Call about Phoenix didn't raise red flag: worker
Workers testify they don’t remember searching for girl's name
Multiple child-welfare workers searched for information on Phoenix Sinclair after frantic calls from a former caregiver — but none tried to check on the girl or opened a child protection file.
Four child-welfare workers testified before the Phoenix Sinclair Inquiry Tuesday, telling the inquiry they didn’t remember taking calls from a concerned person who had once cared for Sinclair.
Read the latest blog entries from the CBC's Katie Nicholson, who is covering the Phoenix Sinclair inquiry:
Computer records show all four workers searched for the girl’s name in a child-welfare database the day the calls came in on Aug. 24, 2005.
The inquiry is examining the circumstances around the death of five-year-old Sinclair. Sinclair was killed in 2005 on Fisher River First Nation. Her mother, Samantha Kematch, and her mother’s boyfriend, Karl McKay, were convicted of first-degree murder in her death.
Sinclair spent much of her short life in the care of several child and family services agencies, and her death went undetected by workers for nine months.
Testimony from a witness on Monday revealed numerous calls were made to multiple CFS agencies in Manitoba by a former caregiver who was concerned for Sinclair’s wellbeing. The caregiver was told Sinclair was fine and doing well. In fact, she had been dead for two months.
On Tuesday, the inquiry heard the four workers who searched for Sinclair’s name would have seen records showing she had been in and out of the child-welfare system for most of her life.
All four workers testified there was no concern for Sinclair’s welfare at the time, despite the calls from the former caregiver and the girl not being seen by the agency in months.
Deanna Shaw was one of the four workers who testified. Shaw said she didn’t remember the call but said inquiries about children don’t necessarily raise red flags.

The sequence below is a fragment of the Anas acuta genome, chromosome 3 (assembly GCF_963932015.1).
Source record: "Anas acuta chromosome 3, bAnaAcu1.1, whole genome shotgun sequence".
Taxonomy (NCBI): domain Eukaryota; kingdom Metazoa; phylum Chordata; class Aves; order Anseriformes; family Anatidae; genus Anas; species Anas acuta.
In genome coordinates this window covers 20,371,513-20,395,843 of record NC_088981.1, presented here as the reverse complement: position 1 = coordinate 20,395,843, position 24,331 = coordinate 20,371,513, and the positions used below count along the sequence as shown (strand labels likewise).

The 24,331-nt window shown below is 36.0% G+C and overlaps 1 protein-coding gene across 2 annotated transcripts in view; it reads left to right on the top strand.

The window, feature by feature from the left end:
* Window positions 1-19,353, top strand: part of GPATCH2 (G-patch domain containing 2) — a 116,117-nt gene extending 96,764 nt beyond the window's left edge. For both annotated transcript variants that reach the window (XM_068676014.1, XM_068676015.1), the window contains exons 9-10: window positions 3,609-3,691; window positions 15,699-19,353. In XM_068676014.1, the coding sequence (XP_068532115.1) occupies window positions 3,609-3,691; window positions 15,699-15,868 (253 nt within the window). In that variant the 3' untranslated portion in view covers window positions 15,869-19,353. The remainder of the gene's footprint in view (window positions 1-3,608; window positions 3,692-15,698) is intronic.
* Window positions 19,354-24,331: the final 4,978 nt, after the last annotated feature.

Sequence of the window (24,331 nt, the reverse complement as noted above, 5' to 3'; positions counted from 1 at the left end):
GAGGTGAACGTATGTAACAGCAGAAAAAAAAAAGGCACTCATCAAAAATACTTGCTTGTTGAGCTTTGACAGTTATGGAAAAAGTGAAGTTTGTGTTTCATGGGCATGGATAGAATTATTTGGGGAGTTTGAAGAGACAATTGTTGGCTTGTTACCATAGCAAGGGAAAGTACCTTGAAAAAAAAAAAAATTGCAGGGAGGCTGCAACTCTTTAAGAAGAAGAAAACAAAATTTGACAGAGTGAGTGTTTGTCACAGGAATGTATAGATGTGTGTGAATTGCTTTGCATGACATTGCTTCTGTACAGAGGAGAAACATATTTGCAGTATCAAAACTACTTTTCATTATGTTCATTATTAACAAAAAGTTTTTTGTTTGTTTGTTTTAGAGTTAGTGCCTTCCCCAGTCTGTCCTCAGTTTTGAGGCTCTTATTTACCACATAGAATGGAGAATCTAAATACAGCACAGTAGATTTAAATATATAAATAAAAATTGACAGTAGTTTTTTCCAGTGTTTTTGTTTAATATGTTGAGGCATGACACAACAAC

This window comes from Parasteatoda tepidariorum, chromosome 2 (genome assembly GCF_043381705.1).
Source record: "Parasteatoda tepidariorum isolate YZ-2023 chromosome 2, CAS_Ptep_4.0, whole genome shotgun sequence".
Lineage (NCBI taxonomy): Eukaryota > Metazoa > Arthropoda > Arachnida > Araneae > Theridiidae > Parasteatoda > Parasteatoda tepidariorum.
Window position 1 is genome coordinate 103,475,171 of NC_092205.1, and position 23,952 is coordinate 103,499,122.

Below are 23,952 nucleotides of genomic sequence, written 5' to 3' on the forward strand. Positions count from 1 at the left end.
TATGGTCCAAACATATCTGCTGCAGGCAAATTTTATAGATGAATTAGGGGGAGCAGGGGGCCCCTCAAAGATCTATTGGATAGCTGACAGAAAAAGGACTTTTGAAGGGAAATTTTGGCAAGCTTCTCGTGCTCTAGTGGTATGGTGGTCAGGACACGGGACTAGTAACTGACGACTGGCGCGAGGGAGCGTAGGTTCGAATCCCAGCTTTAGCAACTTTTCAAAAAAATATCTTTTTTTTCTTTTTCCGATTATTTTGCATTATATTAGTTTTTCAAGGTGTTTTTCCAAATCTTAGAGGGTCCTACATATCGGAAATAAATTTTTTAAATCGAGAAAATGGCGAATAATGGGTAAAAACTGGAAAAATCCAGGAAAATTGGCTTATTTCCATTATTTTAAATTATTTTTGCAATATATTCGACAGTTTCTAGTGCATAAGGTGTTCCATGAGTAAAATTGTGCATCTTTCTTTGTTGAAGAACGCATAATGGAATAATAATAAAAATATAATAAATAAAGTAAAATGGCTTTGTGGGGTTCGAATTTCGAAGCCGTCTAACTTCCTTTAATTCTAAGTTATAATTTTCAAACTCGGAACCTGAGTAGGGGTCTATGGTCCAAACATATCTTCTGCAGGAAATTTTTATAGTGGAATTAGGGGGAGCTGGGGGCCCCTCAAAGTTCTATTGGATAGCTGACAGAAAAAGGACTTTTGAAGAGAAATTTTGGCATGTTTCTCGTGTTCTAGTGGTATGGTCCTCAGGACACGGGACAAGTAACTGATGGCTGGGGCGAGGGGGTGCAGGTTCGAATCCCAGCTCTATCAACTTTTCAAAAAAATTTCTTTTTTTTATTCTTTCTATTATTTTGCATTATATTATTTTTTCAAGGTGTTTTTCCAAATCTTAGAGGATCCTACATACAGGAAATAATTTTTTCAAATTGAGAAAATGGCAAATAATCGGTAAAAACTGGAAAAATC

Commission counsel Sherri Walsh asked what would have had to be said for action to be taken by the agency. "What I would be looking for would be something that — Phoenix — they were aware that Phoenix was being hurt," said Shaw. "That they’re aware of that or seen it or what have you."
Agencies provide conflicting testimony
The inquiry heard Tuesday Manitoba’s employment assistance program provides information to CFS as needed, directly contradicting previous testimony from CFS workers.
Tim Herkert, a supervisor with Manitoba’s Employment and Income Assistance program, testified CFS workers could have had information if they needed it.
"I would suggest there are no limits," said Herkert. "[EIA workers] would be directed to share what information would be required to support that investigation."
Child-welfare workers have previously testified at the inquiry they could not get information about McKay from EIA due to privacy concerns. Workers did not have McKay’s birthdate and testified they could not look up his criminal record without it.
Herkert countered that testimony Tuesday, saying CFS and EIA regularly exchange information on clients.